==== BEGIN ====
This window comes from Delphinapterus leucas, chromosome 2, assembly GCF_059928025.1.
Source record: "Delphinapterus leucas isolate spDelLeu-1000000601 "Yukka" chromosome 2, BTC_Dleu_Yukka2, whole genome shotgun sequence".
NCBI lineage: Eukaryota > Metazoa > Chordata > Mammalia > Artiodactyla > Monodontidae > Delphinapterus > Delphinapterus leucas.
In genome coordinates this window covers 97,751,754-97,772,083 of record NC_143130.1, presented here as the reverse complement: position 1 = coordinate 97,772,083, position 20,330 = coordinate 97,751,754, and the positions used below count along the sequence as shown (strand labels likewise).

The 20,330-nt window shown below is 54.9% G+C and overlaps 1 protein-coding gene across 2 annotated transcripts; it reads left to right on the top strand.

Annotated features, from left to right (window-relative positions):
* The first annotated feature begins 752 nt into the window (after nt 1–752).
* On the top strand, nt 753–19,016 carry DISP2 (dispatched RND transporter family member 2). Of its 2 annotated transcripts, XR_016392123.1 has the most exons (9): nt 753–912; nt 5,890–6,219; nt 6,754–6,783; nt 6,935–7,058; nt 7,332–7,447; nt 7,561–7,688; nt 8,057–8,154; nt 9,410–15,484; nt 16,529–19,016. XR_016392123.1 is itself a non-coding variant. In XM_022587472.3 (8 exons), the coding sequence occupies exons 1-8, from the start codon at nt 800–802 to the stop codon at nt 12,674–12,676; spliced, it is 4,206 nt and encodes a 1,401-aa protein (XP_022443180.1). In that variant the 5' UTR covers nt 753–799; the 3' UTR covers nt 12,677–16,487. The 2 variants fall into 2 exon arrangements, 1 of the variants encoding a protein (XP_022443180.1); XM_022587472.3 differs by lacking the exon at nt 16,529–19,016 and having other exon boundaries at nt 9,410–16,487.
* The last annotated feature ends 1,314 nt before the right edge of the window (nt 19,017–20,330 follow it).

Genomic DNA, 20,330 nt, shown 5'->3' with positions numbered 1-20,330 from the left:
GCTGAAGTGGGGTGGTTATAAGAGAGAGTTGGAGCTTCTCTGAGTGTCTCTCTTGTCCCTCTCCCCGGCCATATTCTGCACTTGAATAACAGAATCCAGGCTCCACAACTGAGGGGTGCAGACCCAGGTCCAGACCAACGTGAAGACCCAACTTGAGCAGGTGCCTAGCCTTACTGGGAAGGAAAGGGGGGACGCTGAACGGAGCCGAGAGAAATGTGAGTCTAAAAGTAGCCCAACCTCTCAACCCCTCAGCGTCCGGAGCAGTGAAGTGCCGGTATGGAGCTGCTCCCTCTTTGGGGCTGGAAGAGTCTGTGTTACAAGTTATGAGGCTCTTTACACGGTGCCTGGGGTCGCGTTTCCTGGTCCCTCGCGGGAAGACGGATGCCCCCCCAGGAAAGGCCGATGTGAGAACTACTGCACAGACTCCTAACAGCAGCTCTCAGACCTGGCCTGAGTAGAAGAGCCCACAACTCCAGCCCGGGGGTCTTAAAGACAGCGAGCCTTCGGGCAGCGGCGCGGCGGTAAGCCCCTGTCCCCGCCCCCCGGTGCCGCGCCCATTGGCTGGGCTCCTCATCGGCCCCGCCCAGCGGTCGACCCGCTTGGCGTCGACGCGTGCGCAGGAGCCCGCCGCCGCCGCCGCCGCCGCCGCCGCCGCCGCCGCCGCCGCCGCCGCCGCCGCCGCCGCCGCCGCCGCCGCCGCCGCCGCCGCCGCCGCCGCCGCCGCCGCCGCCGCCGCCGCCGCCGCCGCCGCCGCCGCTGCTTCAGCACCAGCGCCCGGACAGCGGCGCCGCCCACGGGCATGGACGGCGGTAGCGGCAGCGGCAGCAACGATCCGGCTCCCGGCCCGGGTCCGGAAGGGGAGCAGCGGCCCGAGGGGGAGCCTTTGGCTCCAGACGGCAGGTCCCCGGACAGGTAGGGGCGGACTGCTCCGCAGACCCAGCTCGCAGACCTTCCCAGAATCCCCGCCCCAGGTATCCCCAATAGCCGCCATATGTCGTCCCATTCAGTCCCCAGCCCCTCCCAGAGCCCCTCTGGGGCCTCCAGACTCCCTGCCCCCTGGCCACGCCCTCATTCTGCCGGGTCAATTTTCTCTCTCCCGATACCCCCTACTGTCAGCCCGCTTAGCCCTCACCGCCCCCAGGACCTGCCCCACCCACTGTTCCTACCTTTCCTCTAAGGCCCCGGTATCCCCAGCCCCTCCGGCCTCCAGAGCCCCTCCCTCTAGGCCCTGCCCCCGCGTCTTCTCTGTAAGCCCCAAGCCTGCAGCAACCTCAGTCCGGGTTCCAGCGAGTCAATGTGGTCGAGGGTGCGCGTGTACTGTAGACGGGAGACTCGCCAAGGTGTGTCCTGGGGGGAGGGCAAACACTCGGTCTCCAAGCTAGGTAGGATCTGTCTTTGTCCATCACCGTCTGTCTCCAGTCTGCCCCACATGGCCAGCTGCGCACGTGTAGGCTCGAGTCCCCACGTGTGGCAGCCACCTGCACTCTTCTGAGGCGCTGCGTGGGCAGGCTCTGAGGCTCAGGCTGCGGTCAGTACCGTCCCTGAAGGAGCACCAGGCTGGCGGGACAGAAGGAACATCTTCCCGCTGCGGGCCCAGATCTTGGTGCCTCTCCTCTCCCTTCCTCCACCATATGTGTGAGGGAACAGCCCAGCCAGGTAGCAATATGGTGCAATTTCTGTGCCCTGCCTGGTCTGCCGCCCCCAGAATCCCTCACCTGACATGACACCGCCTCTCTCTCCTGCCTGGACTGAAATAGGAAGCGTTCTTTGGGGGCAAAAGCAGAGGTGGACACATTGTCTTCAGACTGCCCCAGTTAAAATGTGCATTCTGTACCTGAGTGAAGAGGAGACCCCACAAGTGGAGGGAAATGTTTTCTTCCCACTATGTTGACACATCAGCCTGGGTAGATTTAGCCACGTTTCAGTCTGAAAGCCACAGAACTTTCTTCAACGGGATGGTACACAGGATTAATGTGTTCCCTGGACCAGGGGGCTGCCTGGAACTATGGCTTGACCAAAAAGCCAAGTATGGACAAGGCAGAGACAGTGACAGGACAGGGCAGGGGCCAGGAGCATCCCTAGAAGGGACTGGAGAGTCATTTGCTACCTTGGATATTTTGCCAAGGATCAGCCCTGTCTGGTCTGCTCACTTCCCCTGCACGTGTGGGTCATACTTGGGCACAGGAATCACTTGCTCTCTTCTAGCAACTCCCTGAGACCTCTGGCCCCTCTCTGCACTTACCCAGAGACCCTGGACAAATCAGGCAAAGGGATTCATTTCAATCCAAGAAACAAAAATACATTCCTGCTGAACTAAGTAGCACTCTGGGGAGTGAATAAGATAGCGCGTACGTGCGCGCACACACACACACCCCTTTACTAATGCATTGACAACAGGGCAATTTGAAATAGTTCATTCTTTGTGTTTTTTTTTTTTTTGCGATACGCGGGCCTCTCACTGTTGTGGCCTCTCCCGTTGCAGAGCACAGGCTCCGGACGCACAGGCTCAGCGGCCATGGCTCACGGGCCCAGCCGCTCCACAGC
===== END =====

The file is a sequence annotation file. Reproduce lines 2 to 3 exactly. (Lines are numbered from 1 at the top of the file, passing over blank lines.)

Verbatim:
Source record: "Delphinapterus leucas isolate spDelLeu-1000000601 "Yukka" chromosome 2, BTC_Dleu_Yukka2, whole genome shotgun sequence".
NCBI lineage: Eukaryota > Metazoa > Chordata > Mammalia > Artiodactyla > Monodontidae > Delphinapterus > Delphinapterus leucas.